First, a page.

And so The Border Trilogy – Cormac McCarthy’s sprawling coming-of-age epic set in the Southwest and Mexico – comes to a close. In All The Pretty Horses young John Grady Cole leaves home with a friend and throws himself deep into an impossible relationship in a dangerous land. And in The Crossing we are introduced to Billy Parham, whose multiple crossings into the unforgiving country of Mexico leave him battling his inner demons and chasing the ghosts of his past for years to come.
There were grounds in the bottom of the cup and he swirled the cup and looked at them. Then he swirled them the other way as if he’d put them back the way they’d been.
Cities Of The Plain sees these two cowboys together, working on a ranch in New Mexico. In 1952 John Grady Cole is twenty, Billy Parham twenty-eight. They are brothers and friends, working amongst other brothers and friends. Life is good on the ranch, for these two still enjoy and revel in the cowboy life and the old ways of the west, ways which are not long for their world or time. Billy has matured and his experience in the years that have passed stand him in good stead for the harshness of the West. He looks out for John Grady as he used to look out for his brother Boyd, whom he lost in The Crossing. John Grady remains a romantic, enthusiastic chasing his passions with optimism and hope. During a visit to a whorehouse he spots a young girl, Magdalena. She is beautiful and John Grady has fallen for her. Boy, he sure knows how to pick them. For Magdalena not only is a whore, but she is epileptic and her health frail, and the owner of The White Lake – the malicious and possessive Eduardo – is in love with her too.
I didn’t mean I’d seen everything, John Grady said.
I know you didn’t.
I just meant I’d seen some things I’d as soon not of.
I know it. There’s hard lessons in this world.
What’s the hardest?
I dont know. Maybe it’s just that when things are gone they’re gone. They aint comin back.
A tale is set in motion by an author with a masterful, mystical grip on the language. John Grady’s justifcation for his hearts wants, his anxiety waiting for his girl to make it out of Mexico and the clutches of evil, his desperation and despair as he realises he has lost her. Magdalena, murdered at the command of Eduardo, who is unable to allow her to leave to have a different life, to have happiness with another man.
Eduardo as a villain is sophisticated malevolence in the small glimpses we get but in the final act we see extended dialogue from him, to both Billy and John Grady. His jealousy and innate desire for superiority over his rivals builds to a brutal climax with a tense knife fight that sees Eduardo taunting and playing with John Grady, the two intertwined in a ritualistic dance to the death with John Grady the narrow victor.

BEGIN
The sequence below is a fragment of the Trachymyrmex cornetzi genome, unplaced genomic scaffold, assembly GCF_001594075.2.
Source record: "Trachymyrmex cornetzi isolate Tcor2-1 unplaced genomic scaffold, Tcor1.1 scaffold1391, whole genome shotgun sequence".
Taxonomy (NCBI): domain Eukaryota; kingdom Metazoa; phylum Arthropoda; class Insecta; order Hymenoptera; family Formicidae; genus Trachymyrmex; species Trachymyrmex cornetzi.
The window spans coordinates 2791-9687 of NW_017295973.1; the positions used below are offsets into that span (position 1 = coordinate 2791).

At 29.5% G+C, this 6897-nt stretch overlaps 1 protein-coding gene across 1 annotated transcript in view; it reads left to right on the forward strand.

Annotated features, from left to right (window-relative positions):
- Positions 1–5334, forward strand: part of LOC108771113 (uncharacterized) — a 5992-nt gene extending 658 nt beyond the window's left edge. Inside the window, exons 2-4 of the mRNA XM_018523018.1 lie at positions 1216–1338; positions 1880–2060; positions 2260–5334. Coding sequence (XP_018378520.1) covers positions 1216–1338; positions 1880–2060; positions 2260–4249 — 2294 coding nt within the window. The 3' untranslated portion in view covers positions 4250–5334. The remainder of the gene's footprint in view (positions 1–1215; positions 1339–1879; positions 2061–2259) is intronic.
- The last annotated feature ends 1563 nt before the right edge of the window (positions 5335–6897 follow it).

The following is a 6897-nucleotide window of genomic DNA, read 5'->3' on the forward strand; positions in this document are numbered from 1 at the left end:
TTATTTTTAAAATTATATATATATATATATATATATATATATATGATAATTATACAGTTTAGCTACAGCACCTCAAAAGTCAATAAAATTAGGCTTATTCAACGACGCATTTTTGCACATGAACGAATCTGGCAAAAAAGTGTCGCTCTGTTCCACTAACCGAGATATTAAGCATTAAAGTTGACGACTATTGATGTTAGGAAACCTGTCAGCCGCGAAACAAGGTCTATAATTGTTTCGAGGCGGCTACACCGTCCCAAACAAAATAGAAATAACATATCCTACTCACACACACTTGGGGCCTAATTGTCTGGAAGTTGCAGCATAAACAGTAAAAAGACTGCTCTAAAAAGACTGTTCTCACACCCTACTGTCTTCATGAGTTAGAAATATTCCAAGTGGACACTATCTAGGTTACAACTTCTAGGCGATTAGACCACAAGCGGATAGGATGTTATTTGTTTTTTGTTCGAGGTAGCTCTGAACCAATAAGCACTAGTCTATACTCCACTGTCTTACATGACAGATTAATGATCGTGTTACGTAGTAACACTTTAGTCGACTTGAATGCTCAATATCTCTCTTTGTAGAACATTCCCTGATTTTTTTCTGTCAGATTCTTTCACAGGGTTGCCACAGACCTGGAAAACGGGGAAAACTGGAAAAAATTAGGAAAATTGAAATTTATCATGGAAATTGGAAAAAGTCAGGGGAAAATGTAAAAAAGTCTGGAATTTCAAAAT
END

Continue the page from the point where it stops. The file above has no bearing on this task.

When John Grady took his plate to the sideboard and went out it was just breaking day. The old man was still sitting at the table in his hat. He’d been born in east Texas in eighteen sixty-seven and come out to this country as a young man. In his time the country had gone from the oil lamp and the horse and buggy to jet planes and the atomic bomb but that wasnt what confused him. It was the fact that his daughter was dead that he couldnt get the hang of.
Cities Of The Plain in comparison to its predecessors is dialogue heavy. Of course there are still wonderful passages of McCarthy’s meandering prose, but in this book the pace seems quicker due to the increased talk between ranch owners and ranch hands and friends and prospective horse sellers and Mexican street vendors and perhaps, because of the inescapable feeling that this vaquero lifestyle is doomed for all that continue to live it so impassionately. The emotional weight of the conclusion between these two characters is tragic but in a way fitting. With the world changing around them a man like John Grady needs to adapt to survive, something that he and his ruthless idealism are ultimately unable to do.
When you’re a kid you have these notions about how things are goin to be, Billy said. You get a little older and you pull back some on that. I think you just wind up tryin to minimize the pain. Anyway this country aint the same. Nor anything in it. The war changed everthing. I dont think people even know it yet.
The epilogue of the book (and the trilogy) sees Billy Parham at 78, an aged vagabond, travelling through America to nowhere in particular, with hands ‘gnarled, ropescarred, speckled from the sun and the years of it’. He has a meandering conversation with a man he believes to be Death about dreams, and dreams within dreams, and the whole ordeal leaves him thoroughly confused. Finally, Billy questions his identity, his purpose, his life, to a kind woman who takes him in; she assures him that she does know him, and to go to sleep. Perhaps in the release of consciousness and the escape of dreams Billy can finally rest.
He sat a long time and he thought about his life and how little of it he could ever have foreseen and he wondered for all his will and all his intent how much of it was his doing.
I can’t recommend these books enough.